Offered in:
    • TBA
  • SOCIOL 682  Sociology of Health and Illness

    Description:
    This course highlights the role of the social sciences in dealing with problems of health care practice, focusing on research contributions to health maintenance, prevention, treatment, and quality of care. Topics include the nature and goals of client-practitioner relationships, health education, behavioral and psychosomatic medicine, and the linkages between social problems and medical problems.   More Info

    Offered in:
    • TBA
  • SOCIOL 690  Classic and Contemporary Views of the Nature of Crime

    Description:
    This course examines the social nature of crime. It explores a variety of theoretical perspectives, including anomie/strain theory, social disorganization theory, social control theory, social learning theories, opportunity theory, deterrence theory, and conflict theory. The various theories are examined through an extensive review of recent empirical studies. Special attention is given to methodological problems in specifying theories for empirical study. Discussion topics also include the adaptability of these theories to social policy and their varying political and social acceptability during particular historical periods.   More Info

    Offered in:
    • TBA
  • SOCIOL 691  Contemporary Issues in Responding to Crime

    Description:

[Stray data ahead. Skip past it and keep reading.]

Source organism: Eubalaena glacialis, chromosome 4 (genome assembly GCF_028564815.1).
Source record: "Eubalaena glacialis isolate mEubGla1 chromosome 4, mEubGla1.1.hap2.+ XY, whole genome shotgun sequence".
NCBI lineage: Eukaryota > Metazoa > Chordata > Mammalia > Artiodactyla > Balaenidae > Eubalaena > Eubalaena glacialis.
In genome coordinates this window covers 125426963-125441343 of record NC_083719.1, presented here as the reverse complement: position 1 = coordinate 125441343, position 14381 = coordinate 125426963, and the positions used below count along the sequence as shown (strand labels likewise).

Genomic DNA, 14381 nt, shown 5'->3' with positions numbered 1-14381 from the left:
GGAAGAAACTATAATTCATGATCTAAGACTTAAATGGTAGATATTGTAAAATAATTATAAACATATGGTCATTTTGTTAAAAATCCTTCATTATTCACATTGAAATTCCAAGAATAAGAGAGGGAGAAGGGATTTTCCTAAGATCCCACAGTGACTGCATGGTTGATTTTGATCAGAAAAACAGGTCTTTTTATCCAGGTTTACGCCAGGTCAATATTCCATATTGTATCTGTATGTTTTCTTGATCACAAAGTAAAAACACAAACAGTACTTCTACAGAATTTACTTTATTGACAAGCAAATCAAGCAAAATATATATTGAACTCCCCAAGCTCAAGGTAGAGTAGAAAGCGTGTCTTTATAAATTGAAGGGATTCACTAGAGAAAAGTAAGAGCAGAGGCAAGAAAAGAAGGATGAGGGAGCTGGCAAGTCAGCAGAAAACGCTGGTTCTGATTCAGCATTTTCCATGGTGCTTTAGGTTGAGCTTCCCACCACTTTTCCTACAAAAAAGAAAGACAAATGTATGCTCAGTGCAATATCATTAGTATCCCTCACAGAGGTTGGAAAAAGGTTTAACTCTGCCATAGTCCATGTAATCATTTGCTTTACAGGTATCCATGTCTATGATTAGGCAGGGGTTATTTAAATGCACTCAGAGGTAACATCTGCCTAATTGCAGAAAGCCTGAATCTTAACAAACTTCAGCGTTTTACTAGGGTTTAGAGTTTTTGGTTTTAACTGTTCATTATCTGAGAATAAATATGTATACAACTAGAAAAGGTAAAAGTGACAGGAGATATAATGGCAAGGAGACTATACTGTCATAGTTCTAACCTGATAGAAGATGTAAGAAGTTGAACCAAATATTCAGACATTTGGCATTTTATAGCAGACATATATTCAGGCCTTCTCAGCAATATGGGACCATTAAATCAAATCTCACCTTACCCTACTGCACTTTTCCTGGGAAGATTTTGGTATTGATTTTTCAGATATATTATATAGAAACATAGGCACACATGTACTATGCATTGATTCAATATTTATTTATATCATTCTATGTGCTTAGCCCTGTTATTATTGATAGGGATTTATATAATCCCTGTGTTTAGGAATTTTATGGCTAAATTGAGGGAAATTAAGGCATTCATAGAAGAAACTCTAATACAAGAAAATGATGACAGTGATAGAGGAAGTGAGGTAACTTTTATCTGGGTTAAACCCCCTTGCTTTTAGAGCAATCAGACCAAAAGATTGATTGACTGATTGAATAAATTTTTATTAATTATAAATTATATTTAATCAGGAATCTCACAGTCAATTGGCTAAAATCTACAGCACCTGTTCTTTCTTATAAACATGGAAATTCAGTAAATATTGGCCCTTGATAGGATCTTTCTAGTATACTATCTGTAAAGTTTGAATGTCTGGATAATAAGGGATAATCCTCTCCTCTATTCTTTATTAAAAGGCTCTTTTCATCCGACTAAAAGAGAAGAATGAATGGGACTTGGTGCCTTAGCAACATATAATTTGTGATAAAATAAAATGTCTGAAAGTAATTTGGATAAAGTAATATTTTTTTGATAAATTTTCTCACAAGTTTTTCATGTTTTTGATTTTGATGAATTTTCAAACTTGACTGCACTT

This seminar focuses on responses to crime. As individual citizens and as a community, we respond to crime in a variety of ways. The issues covered in this course may therefore include anything from informal responses-such as fear of crime, the reporting of crime to the police, and the organizing of neighborhood watch groups and crime stopper programs-to formal responses, which include police decisions to arrest or handle informally, bail decisions, issues of sentencing, the use of imprisonment, community corrections, parole and probation, and the death penalty. The course emphasizes the social nature of responses to crime and generally focuses on one or a few of these topics each semester   More Info

    Offered in:
    • TBA
  • SOCIOL 692  Communities and Crime

    Description:
    This class focuses on the nature of the social structures and group dynamics that shape neighborhood context, which in turn influence other social processes, like crime and responses to crime. Other foci include the intellectual development of the study of crime and communities, inequality, and contemporary issues in community development and change.   More Info

    Offered in:
  • SOCIOL 694  Master's Research Seminar

    Description:
    This course guides students in their design and completion of the master's paper. It operates as an intellectual workshop where throughout the semester students share with the group the process as well as the results of their research. Special attention is given to the formation of research questions, research methodology, and writing appropriate literature reviews.   More Info

    Offered in: